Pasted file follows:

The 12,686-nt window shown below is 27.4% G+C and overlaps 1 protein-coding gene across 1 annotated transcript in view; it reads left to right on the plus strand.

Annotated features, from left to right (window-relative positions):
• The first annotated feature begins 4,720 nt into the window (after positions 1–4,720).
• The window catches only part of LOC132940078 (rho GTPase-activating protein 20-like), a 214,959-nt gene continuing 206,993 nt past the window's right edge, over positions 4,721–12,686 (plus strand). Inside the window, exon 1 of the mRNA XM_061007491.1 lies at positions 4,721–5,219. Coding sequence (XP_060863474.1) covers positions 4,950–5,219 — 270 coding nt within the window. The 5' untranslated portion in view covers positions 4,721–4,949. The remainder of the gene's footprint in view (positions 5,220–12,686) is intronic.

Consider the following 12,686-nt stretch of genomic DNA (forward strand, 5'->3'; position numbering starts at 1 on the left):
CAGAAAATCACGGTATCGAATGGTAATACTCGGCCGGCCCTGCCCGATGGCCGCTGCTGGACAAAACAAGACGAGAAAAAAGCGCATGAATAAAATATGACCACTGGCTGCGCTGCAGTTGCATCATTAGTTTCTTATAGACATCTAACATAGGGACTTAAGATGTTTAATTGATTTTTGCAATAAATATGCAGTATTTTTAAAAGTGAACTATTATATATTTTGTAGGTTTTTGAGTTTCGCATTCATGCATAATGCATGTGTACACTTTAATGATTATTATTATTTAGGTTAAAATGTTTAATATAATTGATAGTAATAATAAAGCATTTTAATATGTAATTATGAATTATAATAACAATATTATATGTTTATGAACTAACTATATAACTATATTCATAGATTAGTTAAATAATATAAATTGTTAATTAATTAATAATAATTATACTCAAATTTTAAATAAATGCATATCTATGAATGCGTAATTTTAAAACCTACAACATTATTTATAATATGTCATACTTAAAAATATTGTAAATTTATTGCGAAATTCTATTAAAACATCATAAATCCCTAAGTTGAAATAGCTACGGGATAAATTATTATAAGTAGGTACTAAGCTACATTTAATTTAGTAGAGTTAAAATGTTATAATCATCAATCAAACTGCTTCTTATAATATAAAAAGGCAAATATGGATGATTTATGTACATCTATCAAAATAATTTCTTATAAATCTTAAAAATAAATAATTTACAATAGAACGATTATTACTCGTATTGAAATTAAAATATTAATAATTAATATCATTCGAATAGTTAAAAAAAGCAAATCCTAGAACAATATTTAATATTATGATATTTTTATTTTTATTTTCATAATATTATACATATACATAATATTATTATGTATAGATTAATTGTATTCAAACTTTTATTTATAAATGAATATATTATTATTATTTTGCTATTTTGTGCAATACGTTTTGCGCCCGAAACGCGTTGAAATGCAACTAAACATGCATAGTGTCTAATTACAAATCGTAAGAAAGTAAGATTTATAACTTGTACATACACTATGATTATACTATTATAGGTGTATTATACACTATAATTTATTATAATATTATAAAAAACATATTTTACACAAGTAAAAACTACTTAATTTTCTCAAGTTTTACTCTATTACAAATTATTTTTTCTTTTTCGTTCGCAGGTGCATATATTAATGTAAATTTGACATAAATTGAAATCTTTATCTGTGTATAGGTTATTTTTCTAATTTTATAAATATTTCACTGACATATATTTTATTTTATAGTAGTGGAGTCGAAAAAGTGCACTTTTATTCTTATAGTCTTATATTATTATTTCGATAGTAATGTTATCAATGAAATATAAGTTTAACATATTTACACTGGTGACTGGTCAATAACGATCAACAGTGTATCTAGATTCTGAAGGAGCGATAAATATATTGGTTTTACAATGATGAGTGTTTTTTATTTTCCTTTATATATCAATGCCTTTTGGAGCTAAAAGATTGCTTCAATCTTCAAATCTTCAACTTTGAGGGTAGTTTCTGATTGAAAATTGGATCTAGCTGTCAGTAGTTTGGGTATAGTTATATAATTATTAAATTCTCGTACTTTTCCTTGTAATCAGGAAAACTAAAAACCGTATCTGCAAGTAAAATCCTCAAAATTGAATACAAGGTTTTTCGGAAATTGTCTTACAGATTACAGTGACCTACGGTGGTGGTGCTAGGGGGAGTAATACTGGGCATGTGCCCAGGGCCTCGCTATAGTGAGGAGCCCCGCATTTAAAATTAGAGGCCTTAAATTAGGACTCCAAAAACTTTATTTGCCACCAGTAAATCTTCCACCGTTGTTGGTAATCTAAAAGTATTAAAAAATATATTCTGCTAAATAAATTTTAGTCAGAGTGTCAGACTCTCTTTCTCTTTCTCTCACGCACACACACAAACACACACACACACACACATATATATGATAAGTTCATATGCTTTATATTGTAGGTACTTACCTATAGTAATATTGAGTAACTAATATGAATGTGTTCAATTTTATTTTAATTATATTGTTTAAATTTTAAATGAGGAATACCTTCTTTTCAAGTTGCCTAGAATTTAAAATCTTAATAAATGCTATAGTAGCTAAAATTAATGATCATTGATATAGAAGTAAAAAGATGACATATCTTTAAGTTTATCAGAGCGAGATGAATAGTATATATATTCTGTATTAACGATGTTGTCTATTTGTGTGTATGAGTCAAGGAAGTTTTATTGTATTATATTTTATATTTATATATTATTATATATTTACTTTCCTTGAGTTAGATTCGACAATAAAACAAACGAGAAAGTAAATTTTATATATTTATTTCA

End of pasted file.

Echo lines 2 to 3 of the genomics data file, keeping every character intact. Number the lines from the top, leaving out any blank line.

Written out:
Annotated features, from left to right (window-relative positions):
• The first annotated feature begins 4,720 nt into the window (after positions 1–4,720).